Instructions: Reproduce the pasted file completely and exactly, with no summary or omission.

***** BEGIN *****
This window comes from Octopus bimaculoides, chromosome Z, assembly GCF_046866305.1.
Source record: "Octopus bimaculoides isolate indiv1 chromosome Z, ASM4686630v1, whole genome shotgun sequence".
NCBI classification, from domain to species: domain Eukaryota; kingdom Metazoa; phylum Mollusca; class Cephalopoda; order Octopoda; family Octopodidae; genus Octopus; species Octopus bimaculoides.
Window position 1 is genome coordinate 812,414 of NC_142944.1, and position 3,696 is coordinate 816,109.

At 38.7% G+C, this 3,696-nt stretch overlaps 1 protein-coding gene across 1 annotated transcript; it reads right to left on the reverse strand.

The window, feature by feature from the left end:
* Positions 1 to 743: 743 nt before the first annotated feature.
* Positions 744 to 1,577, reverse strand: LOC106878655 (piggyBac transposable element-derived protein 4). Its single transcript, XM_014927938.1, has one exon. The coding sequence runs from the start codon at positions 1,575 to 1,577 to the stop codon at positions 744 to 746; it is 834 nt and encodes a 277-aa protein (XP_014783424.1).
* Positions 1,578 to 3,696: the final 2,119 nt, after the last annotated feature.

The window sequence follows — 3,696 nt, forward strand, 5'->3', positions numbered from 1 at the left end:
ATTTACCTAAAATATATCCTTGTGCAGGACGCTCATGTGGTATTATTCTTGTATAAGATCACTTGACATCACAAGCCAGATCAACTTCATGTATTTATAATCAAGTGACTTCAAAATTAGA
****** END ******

This window comes from Octopus bimaculoides, chromosome Z, assembly GCF_046866305.1.
Source record: "Octopus bimaculoides isolate indiv1 chromosome Z, ASM4686630v1, whole genome shotgun sequence".
NCBI classification, from domain to species: domain Eukaryota; kingdom Metazoa; phylum Mollusca; class Cephalopoda; order Octopoda; family Octopodidae; genus Octopus; species Octopus bimaculoides.
Window position 1 is genome coordinate 812,414 of NC_142944.1, and position 3,696 is coordinate 816,109.

At 38.7% G+C, this 3,696-nt stretch overlaps 1 protein-coding gene across 1 annotated transcript; it reads right to left on the reverse strand.

The window, feature by feature from the left end:
* Positions 1 to 743: 743 nt before the first annotated feature.
* Positions 744 to 1,577, reverse strand: LOC106878655 (piggyBac transposable element-derived protein 4). Its single transcript, XM_014927938.1, has one exon. The coding sequence runs from the start codon at positions 1,575 to 1,577 to the stop codon at positions 744 to 746; it is 834 nt and encodes a 277-aa protein (XP_014783424.1).
* Positions 1,578 to 3,696: the final 2,119 nt, after the last annotated feature.

The window sequence follows — 3,696 nt, forward strand, 5'->3', positions numbered from 1 at the left end:
ATTTACCTAAAATATATCCTTGTGCAGGACGCTCATGTGGTATTATTCTTGTATAAGATCACTTGACATCACAAGCCAGATCAACTTCATGTATTTATAATCAAGTGACTTCAAAATTAGA